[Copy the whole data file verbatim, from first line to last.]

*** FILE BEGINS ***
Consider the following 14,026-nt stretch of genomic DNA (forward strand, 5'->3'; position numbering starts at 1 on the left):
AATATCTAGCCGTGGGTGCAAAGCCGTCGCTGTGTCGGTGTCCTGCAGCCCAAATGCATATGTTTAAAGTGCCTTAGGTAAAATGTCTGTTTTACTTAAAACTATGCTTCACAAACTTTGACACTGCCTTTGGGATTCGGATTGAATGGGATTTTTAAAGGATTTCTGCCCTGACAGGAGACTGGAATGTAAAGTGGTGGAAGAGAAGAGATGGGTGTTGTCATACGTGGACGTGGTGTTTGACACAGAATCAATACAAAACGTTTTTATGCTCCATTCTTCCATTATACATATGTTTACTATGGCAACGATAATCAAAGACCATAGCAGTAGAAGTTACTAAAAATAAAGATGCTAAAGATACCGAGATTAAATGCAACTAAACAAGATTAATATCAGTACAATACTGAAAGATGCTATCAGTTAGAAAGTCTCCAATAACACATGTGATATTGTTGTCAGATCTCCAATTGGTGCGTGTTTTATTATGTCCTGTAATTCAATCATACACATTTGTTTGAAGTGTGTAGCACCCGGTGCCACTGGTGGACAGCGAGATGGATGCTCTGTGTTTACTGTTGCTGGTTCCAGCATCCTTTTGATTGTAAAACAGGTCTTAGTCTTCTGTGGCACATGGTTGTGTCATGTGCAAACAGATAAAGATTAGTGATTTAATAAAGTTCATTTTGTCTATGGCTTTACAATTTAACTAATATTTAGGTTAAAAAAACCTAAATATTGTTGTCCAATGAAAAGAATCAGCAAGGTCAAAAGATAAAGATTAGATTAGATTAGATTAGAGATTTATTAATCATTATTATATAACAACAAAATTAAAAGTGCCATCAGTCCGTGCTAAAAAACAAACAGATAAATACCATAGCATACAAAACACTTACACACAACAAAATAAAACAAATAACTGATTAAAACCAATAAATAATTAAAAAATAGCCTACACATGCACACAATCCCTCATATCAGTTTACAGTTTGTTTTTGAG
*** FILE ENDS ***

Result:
Consider the following 14,026-nt stretch of genomic DNA (forward strand, 5'->3'; position numbering starts at 1 on the left):
AATATCTAGCCGTGGGTGCAAAGCCGTCGCTGTGTCGGTGTCCTGCAGCCCAAATGCATATGTTTAAAGTGCCTTAGGTAAAATGTCTGTTTTACTTAAAACTATGCTTCACAAACTTTGACACTGCCTTTGGGATTCGGATTGAATGGGATTTTTAAAGGATTTCTGCCCTGACAGGAGACTGGAATGTAAAGTGGTGGAAGAGAAGAGATGGGTGTTGTCATACGTGGACGTGGTGTTTGACACAGAATCAATACAAAACGTTTTTATGCTCCATTCTTCCATTATACATATGTTTACTATGGCAACGATAATCAAAGACCATAGCAGTAGAAGTTACTAAAAATAAAGATGCTAAAGATACCGAGATTAAATGCAACTAAACAAGATTAATATCAGTACAATACTGAAAGATGCTATCAGTTAGAAAGTCTCCAATAACACATGTGATATTGTTGTCAGATCTCCAATTGGTGCGTGTTTTATTATGTCCTGTAATTCAATCATACACATTTGTTTGAAGTGTGTAGCACCCGGTGCCACTGGTGGACAGCGAGATGGATGCTCTGTGTTTACTGTTGCTGGTTCCAGCATCCTTTTGATTGTAAAACAGGTCTTAGTCTTCTGTGGCACATGGTTGTGTCATGTGCAAACAGATAAAGATTAGTGATTTAATAAAGTTCATTTTGTCTATGGCTTTACAATTTAACTAATATTTAGGTTAAAAAAACCTAAATATTGTTGTCCAATGAAAAGAATCAGCAAGGTCAAAAGATAAAGATTAGATTAGATTAGATTAGAGATTTATTAATCATTATTATATAACAACAAAATTAAAAGTGCCATCAGTCCGTGCTAAAAAACAAACAGATAAATACCATAGCATACAAAACACTTACACACAACAAAATAAAACAAATAACTGATTAAAACCAATAAATAATTAAAAAATAGCCTACACATGCACACAATCCCTCATATCAGTTTACAGTTTGTTTTTGAG